When you run a business (or even a small part of a business), you know that there is nothing more precious than time. Time is the difference between a satisfied customer whose products arrived on time and an angry one who is still waiting for their promised goods. Time is the difference between keeping payroll within budget and experiencing runaway overtime costs. And time is the difference between a satisfied workforce that can go home at the end of the day and spend an evening with their families and one that must burn the candle at both ends until there’s nothing left.
As you can imagine, being lackadaisical about timekeeping is not an option if you want to build a healthy business. This guide covers the foundations of timekeeping: how to do it, what tools can assist you, and what pitfalls to avoid.
At a foundational level, timekeeping systems track employee hours. Some include extra bells and whistles, but that’s the essence of it. Within this category are both manual and automated options.
Sign-in sheets. This method is the lowest of the low when it comes to technology levels. All you need is a binder full of paper, a working pen, an up-to-date calendar, and a functional clock. When someone comes in to work, they turn to their page, look at the calendar and clock on the wall, and note the time and date. When it’s time to leave or take a break, they do the same thing.
While this is the simplest and cheapest system to implement if you have no budget for technology of any kind, it’s also the system with the most opportunities for manipulation, as it essentially functions on the honor system. Unless you’re a nonprofit using it to track volunteer hours, this is probably not the best option.
Punch cards. One step up from sign-in sheets on the tech ladder is punch cards. This classic method is still used in some businesses, although they’re becoming less common every year.
Instead of asking individuals to hand-write their time on a piece of paper, these systems require employees to take their card and insert it into a machine that automatically stamps it with the time and date. While this still leaves employers open to buddy punching, it does at least assure that the time the card was punched was accurate. (Or at least as accurate as the machine itself is.)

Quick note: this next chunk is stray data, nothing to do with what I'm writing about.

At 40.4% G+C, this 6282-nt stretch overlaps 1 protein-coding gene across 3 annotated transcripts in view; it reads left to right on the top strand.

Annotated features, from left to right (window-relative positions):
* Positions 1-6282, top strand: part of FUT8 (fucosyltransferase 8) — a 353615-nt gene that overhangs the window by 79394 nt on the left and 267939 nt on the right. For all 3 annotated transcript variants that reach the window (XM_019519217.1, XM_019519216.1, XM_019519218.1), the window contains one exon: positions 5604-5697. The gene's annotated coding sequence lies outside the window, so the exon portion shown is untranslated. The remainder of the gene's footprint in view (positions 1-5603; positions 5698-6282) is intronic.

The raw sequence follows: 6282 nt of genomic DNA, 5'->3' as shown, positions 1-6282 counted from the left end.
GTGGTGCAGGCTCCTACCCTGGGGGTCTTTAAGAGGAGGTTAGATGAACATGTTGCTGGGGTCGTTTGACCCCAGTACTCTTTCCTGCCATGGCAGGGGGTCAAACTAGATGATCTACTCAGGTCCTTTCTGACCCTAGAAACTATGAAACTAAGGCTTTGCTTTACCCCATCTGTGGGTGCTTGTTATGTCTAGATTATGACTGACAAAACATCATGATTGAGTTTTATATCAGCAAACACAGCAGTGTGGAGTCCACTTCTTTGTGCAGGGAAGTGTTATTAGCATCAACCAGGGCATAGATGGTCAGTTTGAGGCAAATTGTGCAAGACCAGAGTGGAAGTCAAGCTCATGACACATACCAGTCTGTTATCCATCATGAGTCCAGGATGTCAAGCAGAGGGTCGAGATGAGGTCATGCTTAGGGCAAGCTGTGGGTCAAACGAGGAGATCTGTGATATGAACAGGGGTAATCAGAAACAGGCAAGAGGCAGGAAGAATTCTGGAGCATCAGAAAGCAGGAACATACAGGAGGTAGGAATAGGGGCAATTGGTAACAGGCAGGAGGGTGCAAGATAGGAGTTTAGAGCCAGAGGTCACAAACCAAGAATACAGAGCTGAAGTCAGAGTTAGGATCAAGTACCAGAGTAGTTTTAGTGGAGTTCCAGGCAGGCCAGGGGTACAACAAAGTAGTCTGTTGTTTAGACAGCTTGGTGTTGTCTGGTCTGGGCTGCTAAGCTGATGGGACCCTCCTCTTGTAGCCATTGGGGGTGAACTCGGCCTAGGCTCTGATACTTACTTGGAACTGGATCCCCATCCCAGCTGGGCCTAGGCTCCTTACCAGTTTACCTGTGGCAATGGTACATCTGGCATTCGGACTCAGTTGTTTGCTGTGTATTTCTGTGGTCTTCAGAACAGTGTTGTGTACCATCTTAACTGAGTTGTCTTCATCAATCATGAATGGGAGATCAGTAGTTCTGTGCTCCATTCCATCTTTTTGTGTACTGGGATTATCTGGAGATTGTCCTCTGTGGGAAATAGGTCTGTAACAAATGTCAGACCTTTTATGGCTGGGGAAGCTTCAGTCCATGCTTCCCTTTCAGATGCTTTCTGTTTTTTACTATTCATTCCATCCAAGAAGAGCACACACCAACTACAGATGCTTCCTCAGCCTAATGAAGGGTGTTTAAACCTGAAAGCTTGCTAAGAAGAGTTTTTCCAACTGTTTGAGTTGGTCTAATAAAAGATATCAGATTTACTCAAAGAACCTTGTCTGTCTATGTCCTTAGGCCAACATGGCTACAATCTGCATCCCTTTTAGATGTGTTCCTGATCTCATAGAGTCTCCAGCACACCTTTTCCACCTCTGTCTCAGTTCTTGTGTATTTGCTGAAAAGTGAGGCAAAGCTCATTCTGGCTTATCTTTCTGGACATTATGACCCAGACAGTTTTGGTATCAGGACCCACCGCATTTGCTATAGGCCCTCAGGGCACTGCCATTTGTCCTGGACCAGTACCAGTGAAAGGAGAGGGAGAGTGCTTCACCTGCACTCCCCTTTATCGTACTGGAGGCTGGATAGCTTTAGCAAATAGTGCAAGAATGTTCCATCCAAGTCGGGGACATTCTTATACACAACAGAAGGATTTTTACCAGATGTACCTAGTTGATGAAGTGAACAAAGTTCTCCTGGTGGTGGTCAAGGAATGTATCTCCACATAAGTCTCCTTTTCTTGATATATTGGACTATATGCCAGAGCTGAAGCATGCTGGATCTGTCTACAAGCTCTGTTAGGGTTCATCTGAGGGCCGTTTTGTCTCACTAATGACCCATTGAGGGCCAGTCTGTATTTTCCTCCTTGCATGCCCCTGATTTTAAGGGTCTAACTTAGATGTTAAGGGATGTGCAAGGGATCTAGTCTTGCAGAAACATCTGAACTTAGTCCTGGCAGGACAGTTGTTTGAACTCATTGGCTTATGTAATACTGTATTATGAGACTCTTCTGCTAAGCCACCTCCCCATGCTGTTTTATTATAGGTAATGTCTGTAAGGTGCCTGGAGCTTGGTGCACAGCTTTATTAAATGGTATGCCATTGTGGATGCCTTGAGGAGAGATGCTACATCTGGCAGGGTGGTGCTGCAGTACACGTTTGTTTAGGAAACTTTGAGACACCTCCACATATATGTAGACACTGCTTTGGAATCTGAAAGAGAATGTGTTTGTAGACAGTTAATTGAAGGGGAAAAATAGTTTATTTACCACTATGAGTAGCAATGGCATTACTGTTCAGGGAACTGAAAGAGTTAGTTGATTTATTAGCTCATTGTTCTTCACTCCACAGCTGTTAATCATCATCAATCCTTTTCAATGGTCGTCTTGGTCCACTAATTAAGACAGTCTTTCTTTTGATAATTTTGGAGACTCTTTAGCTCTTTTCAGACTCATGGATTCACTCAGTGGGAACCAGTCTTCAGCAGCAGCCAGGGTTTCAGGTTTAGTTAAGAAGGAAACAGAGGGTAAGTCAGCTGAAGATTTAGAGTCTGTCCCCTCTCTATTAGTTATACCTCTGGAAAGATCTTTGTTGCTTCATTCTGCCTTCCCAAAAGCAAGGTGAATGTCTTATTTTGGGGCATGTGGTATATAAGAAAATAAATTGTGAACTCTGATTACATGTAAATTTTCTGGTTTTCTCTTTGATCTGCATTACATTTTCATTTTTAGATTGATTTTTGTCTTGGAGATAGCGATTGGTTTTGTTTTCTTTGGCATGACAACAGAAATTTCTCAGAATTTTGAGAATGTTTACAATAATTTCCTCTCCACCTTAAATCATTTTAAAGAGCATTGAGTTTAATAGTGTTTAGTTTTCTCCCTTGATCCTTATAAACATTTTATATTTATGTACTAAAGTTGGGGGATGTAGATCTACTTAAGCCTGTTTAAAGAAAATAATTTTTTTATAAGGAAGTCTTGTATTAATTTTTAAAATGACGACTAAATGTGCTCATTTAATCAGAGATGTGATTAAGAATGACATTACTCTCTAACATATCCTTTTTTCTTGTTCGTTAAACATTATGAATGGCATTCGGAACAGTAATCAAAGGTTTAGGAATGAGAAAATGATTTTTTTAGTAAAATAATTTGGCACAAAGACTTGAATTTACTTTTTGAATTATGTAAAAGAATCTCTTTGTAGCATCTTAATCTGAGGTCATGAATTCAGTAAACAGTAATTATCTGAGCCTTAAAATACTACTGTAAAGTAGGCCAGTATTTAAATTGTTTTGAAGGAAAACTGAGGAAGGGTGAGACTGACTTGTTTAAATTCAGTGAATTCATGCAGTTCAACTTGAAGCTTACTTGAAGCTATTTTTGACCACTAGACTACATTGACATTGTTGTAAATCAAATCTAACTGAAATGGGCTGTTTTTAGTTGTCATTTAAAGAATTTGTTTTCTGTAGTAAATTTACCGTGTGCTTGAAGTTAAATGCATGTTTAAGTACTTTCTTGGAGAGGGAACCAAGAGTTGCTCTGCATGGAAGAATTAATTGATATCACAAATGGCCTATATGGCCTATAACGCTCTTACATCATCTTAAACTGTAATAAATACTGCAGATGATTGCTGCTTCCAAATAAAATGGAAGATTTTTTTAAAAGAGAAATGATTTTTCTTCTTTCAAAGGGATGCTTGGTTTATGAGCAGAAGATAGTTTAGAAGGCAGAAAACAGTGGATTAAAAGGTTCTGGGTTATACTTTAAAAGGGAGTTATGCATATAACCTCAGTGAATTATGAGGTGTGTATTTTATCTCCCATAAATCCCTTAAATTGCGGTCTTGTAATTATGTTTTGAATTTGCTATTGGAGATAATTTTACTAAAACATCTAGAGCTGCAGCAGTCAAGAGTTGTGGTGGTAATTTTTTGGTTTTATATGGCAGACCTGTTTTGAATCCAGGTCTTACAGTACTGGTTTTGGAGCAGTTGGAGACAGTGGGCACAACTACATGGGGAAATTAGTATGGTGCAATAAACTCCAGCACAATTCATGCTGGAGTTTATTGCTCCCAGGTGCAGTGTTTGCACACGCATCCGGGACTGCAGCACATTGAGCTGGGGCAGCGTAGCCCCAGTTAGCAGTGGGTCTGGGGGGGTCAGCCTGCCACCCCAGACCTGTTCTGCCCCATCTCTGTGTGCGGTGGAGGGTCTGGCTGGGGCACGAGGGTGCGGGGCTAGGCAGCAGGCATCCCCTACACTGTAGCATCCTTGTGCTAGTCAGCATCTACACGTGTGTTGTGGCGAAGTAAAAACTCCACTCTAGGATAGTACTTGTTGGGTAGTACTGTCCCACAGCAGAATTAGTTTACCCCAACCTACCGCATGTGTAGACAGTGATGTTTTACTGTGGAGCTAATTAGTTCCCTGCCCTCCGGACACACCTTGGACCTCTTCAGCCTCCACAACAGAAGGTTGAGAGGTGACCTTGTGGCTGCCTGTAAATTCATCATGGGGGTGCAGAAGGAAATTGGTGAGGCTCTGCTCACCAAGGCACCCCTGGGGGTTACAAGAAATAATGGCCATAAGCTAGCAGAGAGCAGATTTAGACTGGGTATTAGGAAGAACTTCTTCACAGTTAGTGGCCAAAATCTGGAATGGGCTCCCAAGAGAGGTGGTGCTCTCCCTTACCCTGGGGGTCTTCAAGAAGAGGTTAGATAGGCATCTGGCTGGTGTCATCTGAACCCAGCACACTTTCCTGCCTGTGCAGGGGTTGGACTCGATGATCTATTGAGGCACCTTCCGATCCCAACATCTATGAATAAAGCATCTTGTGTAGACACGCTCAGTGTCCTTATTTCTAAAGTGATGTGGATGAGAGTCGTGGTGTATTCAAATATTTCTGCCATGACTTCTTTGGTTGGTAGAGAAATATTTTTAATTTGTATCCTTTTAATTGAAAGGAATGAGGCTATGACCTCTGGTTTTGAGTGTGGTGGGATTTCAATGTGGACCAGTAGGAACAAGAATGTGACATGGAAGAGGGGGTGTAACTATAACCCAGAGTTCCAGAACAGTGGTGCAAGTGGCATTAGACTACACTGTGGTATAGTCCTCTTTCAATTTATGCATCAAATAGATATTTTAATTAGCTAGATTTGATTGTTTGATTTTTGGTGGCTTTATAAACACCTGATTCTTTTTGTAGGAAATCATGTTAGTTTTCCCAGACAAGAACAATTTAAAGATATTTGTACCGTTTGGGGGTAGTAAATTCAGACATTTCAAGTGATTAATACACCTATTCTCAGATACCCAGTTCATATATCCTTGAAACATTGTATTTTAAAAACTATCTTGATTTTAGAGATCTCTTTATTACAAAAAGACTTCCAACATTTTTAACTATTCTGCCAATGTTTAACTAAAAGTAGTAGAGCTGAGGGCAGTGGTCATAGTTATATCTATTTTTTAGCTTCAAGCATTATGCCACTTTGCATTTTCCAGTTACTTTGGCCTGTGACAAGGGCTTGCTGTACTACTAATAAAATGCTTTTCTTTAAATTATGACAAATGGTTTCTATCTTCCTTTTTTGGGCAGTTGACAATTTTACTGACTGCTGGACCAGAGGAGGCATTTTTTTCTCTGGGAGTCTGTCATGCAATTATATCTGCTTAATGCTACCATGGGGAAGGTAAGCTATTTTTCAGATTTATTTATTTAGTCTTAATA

Spreadsheets. This is really just the digital version of the sign-in sheet. The benefit to this method over the other two manual methods is that spreadsheets can easily calculate total time worked, and the data is easily copied and pasted into other documents.
On the other hand, this leans heavily on both the good memory and the honesty of all employees, which makes it a better option for a solo entrepreneur rather than someone who has already hired people or soon plans to expand their team.
Automated timekeeping systems don’t magically take all of the work of clocking in and out away, but they do some fairly heavy hitting. They handle the exact time and date for the employee, who only has to worry about identifying themselves and whether they’re starting or ending their time tracking.
On the manager end, automated timekeeping systems take on even more work, by compiling and organizing data, generating usable reports, and oftentimes integrating with other systems. No more copying handwritten or machine-stamped numbers from print to digital format number by number. From the employee’s perspective, the biggest difference between automated timekeeping systems is in how one worker is differentiated from another.
Digital punch systems. These essentially function like their cardboard brethren. Employees input an ID number or username and password, then start or stop the clock as needed. One benefit to this system is that the same login can be used to view their time card and check it for accuracy. Since their working hours are calculated in real-time, it’s easy to see whether they’re going to run into overtime or are likely to come up with fewer hours than usual in a given week or pay period.
Mobile punch systems. These are the same the digital punch systems mentioned previously, but they work through a cloud-based app that can be accessed from anywhere. This makes it less secure and more susceptible to abuse, but also accessible to employees who work remotely or travel to various sites for work.